“We are extremely proud that Iowa was recognized for leading the nation in access to ultra-fast broadband services,” said Governor Kim Reynolds. “As the U.S. News rankings indicate, the fact that Mediacom was willing to invest private capital to make gigabit speeds available throughout its entire Iowa service area has truly made a difference in the quality of life in hundreds of communities across our state.”
A look inside the stats...
ere were two subcategories under Internet Access that were considered. Iowa was #1 in "Ultra-Fast Internet Access", defined as the percentage of households who can get gigabit internet service. The magazine says 69.6% of Iowa households can get gigabit internet. At first glance that seems a ridiculous number, but if you drill into the statistics it starts to make sense (kind of) because of the omnipresence of Mediacom across the state.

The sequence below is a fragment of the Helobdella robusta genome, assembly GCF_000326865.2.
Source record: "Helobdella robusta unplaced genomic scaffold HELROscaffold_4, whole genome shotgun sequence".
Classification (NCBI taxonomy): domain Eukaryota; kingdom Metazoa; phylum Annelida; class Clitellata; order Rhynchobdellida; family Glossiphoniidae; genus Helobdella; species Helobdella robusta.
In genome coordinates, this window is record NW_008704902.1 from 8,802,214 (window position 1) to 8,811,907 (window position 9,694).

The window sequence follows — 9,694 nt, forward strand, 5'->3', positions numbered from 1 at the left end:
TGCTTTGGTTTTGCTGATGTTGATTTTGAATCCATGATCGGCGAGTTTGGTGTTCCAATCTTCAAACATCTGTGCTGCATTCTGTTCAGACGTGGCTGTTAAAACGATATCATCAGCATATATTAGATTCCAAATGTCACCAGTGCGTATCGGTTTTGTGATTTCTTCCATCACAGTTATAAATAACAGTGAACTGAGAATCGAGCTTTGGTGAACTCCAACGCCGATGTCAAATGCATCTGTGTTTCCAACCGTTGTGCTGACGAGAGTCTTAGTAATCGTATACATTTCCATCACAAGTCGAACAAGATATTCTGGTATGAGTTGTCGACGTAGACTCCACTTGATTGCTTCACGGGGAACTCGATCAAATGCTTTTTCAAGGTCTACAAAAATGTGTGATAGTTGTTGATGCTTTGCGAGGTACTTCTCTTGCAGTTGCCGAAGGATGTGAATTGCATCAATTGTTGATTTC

Mediacom, which upgraded all of its CMTS's to DOCSIS 3.1 a little over a year ago, says it serves over 300 communities in Iowa, accounting for just short of 1 million households passed. According to 2017 US Census estimates, there are 1,242,601 households in Iowa. The math comes out to 80.5% of households served by Mediacom, more than the 69.6% in the magazine's rankings BEFORE counting other areas (Cedar Falls, Spencer) with gigabit availability. So, depending on the accuracy of Mediacom's reported numbers, that statistic may or may not be accurate.